In the sentences above, (S)Peter/Pedro is the subject, (V) bought/comprou the verb, and (O) car/carro the object. As you can see, either language follows the same word order.
Granted, you’ll find on either side sentence constructions that won’t conform with this SVO sequence. Nonetheless, SVO word-order is what you get by default.
If you are familiar with the different word classes in English, then you’ll feel comfortable learning Portuguese grammar. In general, both languages use similar terminology and conceptualize grammar and syntax the same way.
In Portuguese, as in English, most of the words fall into 4 word classes: nouns, verbs, adjectives, and adverbs.
These are also called “open” classes since there’s a constant flux of new words coming in and old ones dying out and leaving the “club” as time goes by.
Similarly, both languages share the same “closed” word classes (also known as “function words”), namely articles, prepositions, pronouns, numerals, and conjunctions.
The Portuguese verb system is more nuanced and intricate than the English. For instance, there are ostensibly more conjugation endings and verb forms to keep track of in Portuguese. Take ter (have) as an example:
What’s more, in Portuguese, you can express different time-flow qualities by tweaking between different so-called verb aspects within a tense.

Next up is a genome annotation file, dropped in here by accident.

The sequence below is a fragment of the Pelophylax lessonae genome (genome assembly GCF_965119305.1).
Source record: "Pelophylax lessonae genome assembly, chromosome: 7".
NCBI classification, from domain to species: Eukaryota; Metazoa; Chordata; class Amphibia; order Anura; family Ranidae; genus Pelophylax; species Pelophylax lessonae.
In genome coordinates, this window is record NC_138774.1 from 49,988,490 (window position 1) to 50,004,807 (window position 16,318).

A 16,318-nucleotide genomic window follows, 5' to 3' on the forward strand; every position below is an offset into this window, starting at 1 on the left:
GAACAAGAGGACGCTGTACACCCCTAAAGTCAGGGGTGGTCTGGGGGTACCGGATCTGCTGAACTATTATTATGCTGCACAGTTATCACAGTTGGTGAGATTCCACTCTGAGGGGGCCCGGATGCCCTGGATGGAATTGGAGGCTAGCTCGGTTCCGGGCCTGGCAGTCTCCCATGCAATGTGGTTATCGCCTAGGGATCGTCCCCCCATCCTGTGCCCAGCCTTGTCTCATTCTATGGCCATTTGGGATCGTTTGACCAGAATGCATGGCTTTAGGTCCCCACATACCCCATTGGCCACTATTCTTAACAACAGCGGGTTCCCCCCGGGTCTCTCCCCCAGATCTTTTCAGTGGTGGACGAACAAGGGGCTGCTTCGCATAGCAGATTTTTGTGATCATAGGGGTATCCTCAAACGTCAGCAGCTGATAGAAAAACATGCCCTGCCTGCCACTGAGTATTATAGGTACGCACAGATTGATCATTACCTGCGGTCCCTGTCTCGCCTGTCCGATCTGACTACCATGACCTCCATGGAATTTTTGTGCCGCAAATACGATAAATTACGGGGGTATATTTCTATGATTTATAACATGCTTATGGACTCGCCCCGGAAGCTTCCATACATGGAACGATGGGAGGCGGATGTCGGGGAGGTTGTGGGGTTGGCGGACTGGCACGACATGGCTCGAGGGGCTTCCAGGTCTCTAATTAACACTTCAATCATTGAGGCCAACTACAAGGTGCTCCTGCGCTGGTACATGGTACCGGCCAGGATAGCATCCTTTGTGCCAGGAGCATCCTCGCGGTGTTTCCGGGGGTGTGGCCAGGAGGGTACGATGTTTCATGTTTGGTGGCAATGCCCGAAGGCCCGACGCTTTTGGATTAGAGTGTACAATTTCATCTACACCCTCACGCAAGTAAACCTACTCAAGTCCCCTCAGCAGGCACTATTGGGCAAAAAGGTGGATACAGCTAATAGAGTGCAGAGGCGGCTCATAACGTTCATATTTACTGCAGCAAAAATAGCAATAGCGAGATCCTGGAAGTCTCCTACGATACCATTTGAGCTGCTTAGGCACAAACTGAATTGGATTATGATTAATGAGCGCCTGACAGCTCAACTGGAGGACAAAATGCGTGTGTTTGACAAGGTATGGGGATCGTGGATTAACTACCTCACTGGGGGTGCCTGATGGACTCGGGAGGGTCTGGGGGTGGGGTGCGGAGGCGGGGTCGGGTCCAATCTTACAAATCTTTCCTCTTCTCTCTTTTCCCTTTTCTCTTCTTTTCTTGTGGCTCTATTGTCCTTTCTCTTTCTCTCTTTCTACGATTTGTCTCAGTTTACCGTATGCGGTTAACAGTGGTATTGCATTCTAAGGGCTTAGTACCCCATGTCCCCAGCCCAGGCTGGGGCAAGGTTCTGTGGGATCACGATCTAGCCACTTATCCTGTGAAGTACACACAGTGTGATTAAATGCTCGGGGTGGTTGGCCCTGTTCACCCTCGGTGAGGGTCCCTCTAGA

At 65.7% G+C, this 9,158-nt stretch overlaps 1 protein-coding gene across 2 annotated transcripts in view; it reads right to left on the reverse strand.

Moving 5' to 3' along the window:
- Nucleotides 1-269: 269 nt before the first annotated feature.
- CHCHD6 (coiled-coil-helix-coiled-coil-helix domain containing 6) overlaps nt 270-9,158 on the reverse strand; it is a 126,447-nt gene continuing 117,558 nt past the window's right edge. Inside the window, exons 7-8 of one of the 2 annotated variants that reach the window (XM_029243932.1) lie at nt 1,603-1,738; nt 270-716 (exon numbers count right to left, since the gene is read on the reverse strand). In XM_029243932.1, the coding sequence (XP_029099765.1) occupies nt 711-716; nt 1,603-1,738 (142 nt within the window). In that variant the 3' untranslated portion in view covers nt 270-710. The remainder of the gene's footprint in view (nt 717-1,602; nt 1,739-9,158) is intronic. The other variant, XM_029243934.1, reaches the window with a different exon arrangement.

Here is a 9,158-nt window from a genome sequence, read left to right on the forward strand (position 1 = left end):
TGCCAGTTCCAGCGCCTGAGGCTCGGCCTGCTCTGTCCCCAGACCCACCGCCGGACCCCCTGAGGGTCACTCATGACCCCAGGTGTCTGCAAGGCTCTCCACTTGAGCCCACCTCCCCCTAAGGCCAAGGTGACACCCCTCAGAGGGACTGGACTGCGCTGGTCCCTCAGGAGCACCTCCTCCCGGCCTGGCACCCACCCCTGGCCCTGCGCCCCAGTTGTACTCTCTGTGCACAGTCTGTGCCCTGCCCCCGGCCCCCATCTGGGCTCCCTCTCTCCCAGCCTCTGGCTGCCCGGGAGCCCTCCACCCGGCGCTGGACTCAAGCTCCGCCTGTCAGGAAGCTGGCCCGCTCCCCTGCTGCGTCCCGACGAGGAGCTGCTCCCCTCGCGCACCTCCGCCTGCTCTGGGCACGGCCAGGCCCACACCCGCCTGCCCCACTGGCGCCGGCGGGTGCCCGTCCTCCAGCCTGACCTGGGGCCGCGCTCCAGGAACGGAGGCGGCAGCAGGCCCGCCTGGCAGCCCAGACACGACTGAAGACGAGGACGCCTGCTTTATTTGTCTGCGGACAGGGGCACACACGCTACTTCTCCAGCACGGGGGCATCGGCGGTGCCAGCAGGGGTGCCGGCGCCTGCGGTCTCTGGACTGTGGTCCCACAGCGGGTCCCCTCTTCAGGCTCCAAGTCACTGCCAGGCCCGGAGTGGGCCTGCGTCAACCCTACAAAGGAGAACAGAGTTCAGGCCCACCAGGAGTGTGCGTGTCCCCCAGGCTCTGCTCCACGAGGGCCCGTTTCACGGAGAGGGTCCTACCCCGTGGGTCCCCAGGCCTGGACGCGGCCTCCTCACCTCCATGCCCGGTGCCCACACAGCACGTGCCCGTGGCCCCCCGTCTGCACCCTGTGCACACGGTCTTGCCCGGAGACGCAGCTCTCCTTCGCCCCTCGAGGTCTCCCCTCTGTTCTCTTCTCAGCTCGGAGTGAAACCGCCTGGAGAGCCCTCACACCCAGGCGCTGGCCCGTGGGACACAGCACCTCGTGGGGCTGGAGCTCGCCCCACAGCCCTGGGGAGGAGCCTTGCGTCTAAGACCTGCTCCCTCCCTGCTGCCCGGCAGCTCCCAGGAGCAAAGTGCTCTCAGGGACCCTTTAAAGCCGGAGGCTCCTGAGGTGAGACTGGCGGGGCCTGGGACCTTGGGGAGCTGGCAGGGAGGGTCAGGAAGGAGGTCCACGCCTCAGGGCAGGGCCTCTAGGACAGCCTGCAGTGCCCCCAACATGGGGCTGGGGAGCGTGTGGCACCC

In English, however, the expression of different time-flow qualities is not marked with different verb aspects. Instead, it is left to either the context or rephrasing.
Let me illustrate this with a couple of examples:
(1) Hoje, a Joana comeu o almoço às 13h. Today, Joana ate lunch at 1 pm.
(2) Antigamente, a Joana comia o almoço às 13h. Before, Joana used to eat lunch at 1 pm.
Both sentences above relate to the past tense. However, they express different time-flow qualities – the first one denotes a single, completed action, whereas the second implies continuity and repetition (something used to be/happen in a certain way).
In Portuguese, by only replacing “comeu” with “comia” – different verb aspects of the same verb (preterite vs. imperfect) – we go from expressing a punctual and complete past action to imply a repetitive and durable one.
In English, however, we need to rephrase it into a compound verb structure (auxiliary + main verb) to go from the first to the second situation.
Do you have to study Portuguese grammar to learn the language?
The answer is, not necessarily. Whether or not you spend much of your time studying and drilling Portuguese grammar depends on your learning style.
Many students learn Portuguese more organically by engaging with reading and listening materials, and by daring to speak in their target language from day one. I personally fall for this approach.
There are, on the other hand, language learners that are keen to understand the rules “governing” Portuguese. That’s fine too, as long as you don’t overdo it and neglect the much-needed exposure to the living-and-breathing language.
See, while grammar certainly has its place in language learning, it can too, when overdosed, harm your ability to communicate, namely by making you self-conscious and insecure when you are speaking in Portuguese.
Above all, this doesn’t need to be an either-or-not thing.
As a language learner, you’ll probably find yourself somewhere along a nerdy-grammar vs. all-organic spectrum – tune into the mix that works best for you at any given time (yes, it is natural for this grammar-organic balance to change over time. It can go in periods).